A great way to look like a criminal is to settle all your accounts in cold, hard cash.
And that's exactly what California's legal, taxpaying marijuana industry has had to do since banks started closing cannabis-related accounts and refusing additional banking customers in 2010 and 2011.
Last week, the Treasury and Justice departments made big news by announcing an end to the comical situation of lawyers, accountants and landlords receiving duffel bags of $100 bills from their very busy commercial clients and tenants: Banks could take marijuana accounts, provided that the bank file a "suspicious activity report" for every transaction, and provided that the cannabis business followed statewide regulations.
And that's the rub in cash-only California: there are no statewide regulations. This means Bay Area businesses that clear tens of millions of dollars a year will continue to do so all in greenbacks (or pricey cashier's checks, as the IRS does not appreciate truckloads of pennies).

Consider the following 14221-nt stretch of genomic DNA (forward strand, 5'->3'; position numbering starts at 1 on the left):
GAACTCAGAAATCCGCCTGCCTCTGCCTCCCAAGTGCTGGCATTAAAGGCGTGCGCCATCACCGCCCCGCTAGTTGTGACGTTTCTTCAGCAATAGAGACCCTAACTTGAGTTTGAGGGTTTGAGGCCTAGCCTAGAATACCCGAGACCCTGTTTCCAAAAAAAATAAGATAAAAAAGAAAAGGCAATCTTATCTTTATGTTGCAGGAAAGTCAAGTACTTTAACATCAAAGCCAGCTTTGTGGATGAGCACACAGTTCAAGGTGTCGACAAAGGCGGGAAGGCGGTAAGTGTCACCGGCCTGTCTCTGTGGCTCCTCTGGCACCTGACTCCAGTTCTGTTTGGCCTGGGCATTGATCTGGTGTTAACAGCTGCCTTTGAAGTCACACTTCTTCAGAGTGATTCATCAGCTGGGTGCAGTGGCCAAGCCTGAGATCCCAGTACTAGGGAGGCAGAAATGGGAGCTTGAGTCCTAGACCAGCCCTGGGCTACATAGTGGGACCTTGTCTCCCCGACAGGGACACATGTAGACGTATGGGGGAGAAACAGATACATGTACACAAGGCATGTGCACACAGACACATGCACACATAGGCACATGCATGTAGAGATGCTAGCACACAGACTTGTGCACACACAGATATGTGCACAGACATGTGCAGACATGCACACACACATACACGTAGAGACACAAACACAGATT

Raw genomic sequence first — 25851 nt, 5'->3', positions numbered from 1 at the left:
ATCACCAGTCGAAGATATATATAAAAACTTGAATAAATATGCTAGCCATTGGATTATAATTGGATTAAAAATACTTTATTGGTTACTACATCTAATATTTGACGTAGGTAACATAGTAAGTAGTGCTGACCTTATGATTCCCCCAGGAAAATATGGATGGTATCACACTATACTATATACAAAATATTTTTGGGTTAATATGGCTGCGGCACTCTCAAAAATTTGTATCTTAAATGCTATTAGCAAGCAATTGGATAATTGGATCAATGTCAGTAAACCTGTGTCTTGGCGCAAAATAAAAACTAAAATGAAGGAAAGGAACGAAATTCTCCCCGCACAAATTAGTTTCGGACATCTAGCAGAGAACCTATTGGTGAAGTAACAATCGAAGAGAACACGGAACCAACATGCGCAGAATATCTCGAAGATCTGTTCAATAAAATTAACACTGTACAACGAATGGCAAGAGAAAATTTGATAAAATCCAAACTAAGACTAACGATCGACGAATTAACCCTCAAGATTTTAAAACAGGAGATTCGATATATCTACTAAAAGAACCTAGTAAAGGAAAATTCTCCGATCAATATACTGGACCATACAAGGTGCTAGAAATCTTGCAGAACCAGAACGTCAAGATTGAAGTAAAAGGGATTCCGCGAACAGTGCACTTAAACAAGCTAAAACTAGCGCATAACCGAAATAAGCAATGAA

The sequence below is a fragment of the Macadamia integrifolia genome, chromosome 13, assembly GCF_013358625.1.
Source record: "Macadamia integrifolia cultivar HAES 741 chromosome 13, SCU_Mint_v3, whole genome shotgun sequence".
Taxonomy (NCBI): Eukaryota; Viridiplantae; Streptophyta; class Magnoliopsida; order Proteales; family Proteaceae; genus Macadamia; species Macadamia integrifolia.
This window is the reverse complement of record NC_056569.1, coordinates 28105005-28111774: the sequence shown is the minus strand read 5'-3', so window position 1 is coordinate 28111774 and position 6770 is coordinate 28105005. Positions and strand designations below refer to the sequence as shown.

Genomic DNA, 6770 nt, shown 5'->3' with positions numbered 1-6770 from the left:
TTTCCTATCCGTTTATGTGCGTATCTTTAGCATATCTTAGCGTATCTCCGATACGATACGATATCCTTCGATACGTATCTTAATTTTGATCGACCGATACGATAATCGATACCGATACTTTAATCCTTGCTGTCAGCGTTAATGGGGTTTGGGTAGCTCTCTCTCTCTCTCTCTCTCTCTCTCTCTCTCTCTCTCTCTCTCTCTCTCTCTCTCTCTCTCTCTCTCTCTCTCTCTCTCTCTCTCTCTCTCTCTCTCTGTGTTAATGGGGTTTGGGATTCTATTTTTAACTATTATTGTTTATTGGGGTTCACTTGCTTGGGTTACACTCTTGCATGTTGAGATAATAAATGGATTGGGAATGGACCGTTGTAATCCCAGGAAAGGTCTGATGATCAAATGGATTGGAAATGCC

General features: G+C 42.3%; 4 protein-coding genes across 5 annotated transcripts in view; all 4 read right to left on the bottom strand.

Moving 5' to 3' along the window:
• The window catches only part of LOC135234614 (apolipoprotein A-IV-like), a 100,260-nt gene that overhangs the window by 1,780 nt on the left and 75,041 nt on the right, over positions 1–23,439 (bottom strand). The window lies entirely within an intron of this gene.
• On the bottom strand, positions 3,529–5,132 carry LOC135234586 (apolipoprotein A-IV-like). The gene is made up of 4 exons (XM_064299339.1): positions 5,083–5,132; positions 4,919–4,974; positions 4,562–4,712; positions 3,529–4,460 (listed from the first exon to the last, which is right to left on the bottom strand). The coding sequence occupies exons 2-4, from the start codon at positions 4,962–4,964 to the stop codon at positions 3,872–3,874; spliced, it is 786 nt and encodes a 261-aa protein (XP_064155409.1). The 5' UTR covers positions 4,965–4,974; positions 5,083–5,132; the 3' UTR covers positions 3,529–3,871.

This could finally compel the Legislature to act and pass a statewide regulation bill currently pending in the state Senate -- but since the Legislature already ignored similar direction from the Justice Department last year, it might not.
Dealing in all cash is a giant pain in the ass: with no business checks or credit cards, simple transactions like $5,000 for a load of t-shirts or a new point-of-sale system requires a trip to a bank -- the same banks who won't accept a new account -- for a cashier's check, said David Spradlin, one of the operators of Oakland's Magnolia Wellness in Jack London Square.
"Banks look at you like, 'What are you doing?'" he said. "And then you're worried about the manager not issuing the cashier's check."
Friday's new rules from the Treasury and Justice Departments are centered around the same situation outline in an Aug. 29 memo last year: the feds will stay away from a cannabis industry that follows statewide regulations.
This is why, to date, federal law enforcement has not shut down the legal weed industry in Colorado, or moved to derail Washington's before that state's legal adult marijuana market goes online.
According to California NORML executive director Dale Gieringer, the banking rules probably don't apply to California. Banks would still run the risk of angering the Treasury Department by accepting a California-based account.
"The guidelines repeatedly call on financial institutions to check for state licensing," Gieringer wrote Friday. "Because California doesn't have a state licensing system, only local ordinances regulating medical marijuana collectives, it's questionable whether these guidelines apply in California."